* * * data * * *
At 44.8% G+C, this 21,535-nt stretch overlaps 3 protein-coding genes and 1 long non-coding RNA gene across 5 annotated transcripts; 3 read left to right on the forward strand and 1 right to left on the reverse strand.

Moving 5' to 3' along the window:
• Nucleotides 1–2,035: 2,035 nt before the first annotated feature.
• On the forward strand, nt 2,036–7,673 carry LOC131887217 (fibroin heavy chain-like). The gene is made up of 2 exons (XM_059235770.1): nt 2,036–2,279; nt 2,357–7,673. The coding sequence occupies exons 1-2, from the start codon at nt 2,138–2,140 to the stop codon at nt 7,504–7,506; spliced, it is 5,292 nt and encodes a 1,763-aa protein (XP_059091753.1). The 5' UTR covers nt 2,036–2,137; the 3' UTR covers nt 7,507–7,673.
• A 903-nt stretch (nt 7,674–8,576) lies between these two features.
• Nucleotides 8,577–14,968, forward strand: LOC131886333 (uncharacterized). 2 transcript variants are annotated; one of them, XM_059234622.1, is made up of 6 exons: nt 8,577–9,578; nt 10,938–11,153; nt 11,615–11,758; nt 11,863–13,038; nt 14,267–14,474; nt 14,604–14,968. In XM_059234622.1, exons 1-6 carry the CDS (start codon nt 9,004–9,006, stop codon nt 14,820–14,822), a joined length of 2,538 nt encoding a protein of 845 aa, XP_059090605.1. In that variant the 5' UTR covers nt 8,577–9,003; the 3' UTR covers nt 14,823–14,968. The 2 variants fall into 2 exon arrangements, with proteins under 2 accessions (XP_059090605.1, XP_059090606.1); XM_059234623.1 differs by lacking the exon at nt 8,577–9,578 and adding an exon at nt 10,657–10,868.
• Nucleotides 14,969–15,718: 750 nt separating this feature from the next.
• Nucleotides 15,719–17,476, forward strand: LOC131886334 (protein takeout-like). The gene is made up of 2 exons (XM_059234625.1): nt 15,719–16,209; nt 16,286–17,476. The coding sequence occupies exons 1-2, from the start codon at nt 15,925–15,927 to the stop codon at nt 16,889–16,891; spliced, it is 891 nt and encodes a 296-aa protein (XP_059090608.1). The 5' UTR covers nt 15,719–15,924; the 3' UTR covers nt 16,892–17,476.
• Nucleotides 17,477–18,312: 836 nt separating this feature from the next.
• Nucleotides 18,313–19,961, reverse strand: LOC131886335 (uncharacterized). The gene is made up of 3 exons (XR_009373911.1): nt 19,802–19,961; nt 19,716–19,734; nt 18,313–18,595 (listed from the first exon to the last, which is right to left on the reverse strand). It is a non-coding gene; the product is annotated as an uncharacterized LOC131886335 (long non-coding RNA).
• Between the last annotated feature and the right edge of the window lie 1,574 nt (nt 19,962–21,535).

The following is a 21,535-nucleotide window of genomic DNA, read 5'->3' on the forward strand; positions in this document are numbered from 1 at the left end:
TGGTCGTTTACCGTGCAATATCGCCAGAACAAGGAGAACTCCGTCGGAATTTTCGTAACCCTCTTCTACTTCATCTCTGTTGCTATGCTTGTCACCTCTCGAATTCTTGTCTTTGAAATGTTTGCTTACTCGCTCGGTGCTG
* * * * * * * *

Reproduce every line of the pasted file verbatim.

At 44.8% G+C, this 21,535-nt stretch overlaps 3 protein-coding genes and 1 long non-coding RNA gene across 5 annotated transcripts; 3 read left to right on the forward strand and 1 right to left on the reverse strand.

Moving 5' to 3' along the window:
• Nucleotides 1–2,035: 2,035 nt before the first annotated feature.
• On the forward strand, nt 2,036–7,673 carry LOC131887217 (fibroin heavy chain-like). The gene is made up of 2 exons (XM_059235770.1): nt 2,036–2,279; nt 2,357–7,673. The coding sequence occupies exons 1-2, from the start codon at nt 2,138–2,140 to the stop codon at nt 7,504–7,506; spliced, it is 5,292 nt and encodes a 1,763-aa protein (XP_059091753.1). The 5' UTR covers nt 2,036–2,137; the 3' UTR covers nt 7,507–7,673.
• A 903-nt stretch (nt 7,674–8,576) lies between these two features.
• Nucleotides 8,577–14,968, forward strand: LOC131886333 (uncharacterized). 2 transcript variants are annotated; one of them, XM_059234622.1, is made up of 6 exons: nt 8,577–9,578; nt 10,938–11,153; nt 11,615–11,758; nt 11,863–13,038; nt 14,267–14,474; nt 14,604–14,968. In XM_059234622.1, exons 1-6 carry the CDS (start codon nt 9,004–9,006, stop codon nt 14,820–14,822), a joined length of 2,538 nt encoding a protein of 845 aa, XP_059090605.1. In that variant the 5' UTR covers nt 8,577–9,003; the 3' UTR covers nt 14,823–14,968. The 2 variants fall into 2 exon arrangements, with proteins under 2 accessions (XP_059090605.1, XP_059090606.1); XM_059234623.1 differs by lacking the exon at nt 8,577–9,578 and adding an exon at nt 10,657–10,868.
• Nucleotides 14,969–15,718: 750 nt separating this feature from the next.
• Nucleotides 15,719–17,476, forward strand: LOC131886334 (protein takeout-like). The gene is made up of 2 exons (XM_059234625.1): nt 15,719–16,209; nt 16,286–17,476. The coding sequence occupies exons 1-2, from the start codon at nt 15,925–15,927 to the stop codon at nt 16,889–16,891; spliced, it is 891 nt and encodes a 296-aa protein (XP_059090608.1). The 5' UTR covers nt 15,719–15,924; the 3' UTR covers nt 16,892–17,476.
• Nucleotides 17,477–18,312: 836 nt separating this feature from the next.
• Nucleotides 18,313–19,961, reverse strand: LOC131886335 (uncharacterized). The gene is made up of 3 exons (XR_009373911.1): nt 19,802–19,961; nt 19,716–19,734; nt 18,313–18,595 (listed from the first exon to the last, which is right to left on the reverse strand). It is a non-coding gene; the product is annotated as an uncharacterized LOC131886335 (long non-coding RNA).
• Between the last annotated feature and the right edge of the window lie 1,574 nt (nt 19,962–21,535).

The following is a 21,535-nucleotide window of genomic DNA, read 5'->3' on the forward strand; positions in this document are numbered from 1 at the left end:
TGGTCGTTTACCGTGCAATATCGCCAGAACAAGGAGAACTCCGTCGGAATTTTCGTAACCCTCTTCTACTTCATCTCTGTTGCTATGCTTGTCACCTCTCGAATTCTTGTCTTTGAAATGTTTGCTTACTCGCTCGGTGCTG